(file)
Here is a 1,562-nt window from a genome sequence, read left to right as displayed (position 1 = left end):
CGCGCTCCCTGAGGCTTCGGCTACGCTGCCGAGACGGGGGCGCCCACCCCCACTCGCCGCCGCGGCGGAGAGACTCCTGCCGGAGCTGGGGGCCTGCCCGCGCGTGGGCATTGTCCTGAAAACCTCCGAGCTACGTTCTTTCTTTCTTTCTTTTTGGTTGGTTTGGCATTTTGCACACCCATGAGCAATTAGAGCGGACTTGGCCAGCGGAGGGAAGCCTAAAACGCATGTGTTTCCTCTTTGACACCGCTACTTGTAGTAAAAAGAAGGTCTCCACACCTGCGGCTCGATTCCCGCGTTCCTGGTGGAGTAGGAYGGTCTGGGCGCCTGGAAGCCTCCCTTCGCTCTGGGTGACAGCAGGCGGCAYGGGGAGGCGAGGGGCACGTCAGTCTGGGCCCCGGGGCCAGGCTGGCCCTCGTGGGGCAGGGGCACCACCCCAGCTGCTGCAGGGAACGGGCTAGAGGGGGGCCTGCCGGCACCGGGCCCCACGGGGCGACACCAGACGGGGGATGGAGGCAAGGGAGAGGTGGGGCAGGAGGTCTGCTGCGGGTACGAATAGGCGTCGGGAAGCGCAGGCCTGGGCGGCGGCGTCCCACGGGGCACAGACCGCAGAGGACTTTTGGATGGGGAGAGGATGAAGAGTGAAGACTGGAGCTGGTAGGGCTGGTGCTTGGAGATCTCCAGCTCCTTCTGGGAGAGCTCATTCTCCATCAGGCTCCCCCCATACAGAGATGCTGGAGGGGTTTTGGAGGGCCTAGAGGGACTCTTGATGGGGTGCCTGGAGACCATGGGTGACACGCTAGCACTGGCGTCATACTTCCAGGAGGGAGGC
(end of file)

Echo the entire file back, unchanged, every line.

Here is a 1,562-nt window from a genome sequence, read left to right as displayed (position 1 = left end):
CGCGCTCCCTGAGGCTTCGGCTACGCTGCCGAGACGGGGGCGCCCACCCCCACTCGCCGCCGCGGCGGAGAGACTCCTGCCGGAGCTGGGGGCCTGCCCGCGCGTGGGCATTGTCCTGAAAACCTCCGAGCTACGTTCTTTCTTTCTTTCTTTTTGGTTGGTTTGGCATTTTGCACACCCATGAGCAATTAGAGCGGACTTGGCCAGCGGAGGGAAGCCTAAAACGCATGTGTTTCCTCTTTGACACCGCTACTTGTAGTAAAAAGAAGGTCTCCACACCTGCGGCTCGATTCCCGCGTTCCTGGTGGAGTAGGAYGGTCTGGGCGCCTGGAAGCCTCCCTTCGCTCTGGGTGACAGCAGGCGGCAYGGGGAGGCGAGGGGCACGTCAGTCTGGGCCCCGGGGCCAGGCTGGCCCTCGTGGGGCAGGGGCACCACCCCAGCTGCTGCAGGGAACGGGCTAGAGGGGGGCCTGCCGGCACCGGGCCCCACGGGGCGACACCAGACGGGGGATGGAGGCAAGGGAGAGGTGGGGCAGGAGGTCTGCTGCGGGTACGAATAGGCGTCGGGAAGCGCAGGCCTGGGCGGCGGCGTCCCACGGGGCACAGACCGCAGAGGACTTTTGGATGGGGAGAGGATGAAGAGTGAAGACTGGAGCTGGTAGGGCTGGTGCTTGGAGATCTCCAGCTCCTTCTGGGAGAGCTCATTCTCCATCAGGCTCCCCCCATACAGAGATGCTGGAGGGGTTTTGGAGGGCCTAGAGGGACTCTTGATGGGGTGCCTGGAGACCATGGGTGACACGCTAGCACTGGCGTCATACTTCCAGGAGGGAGGC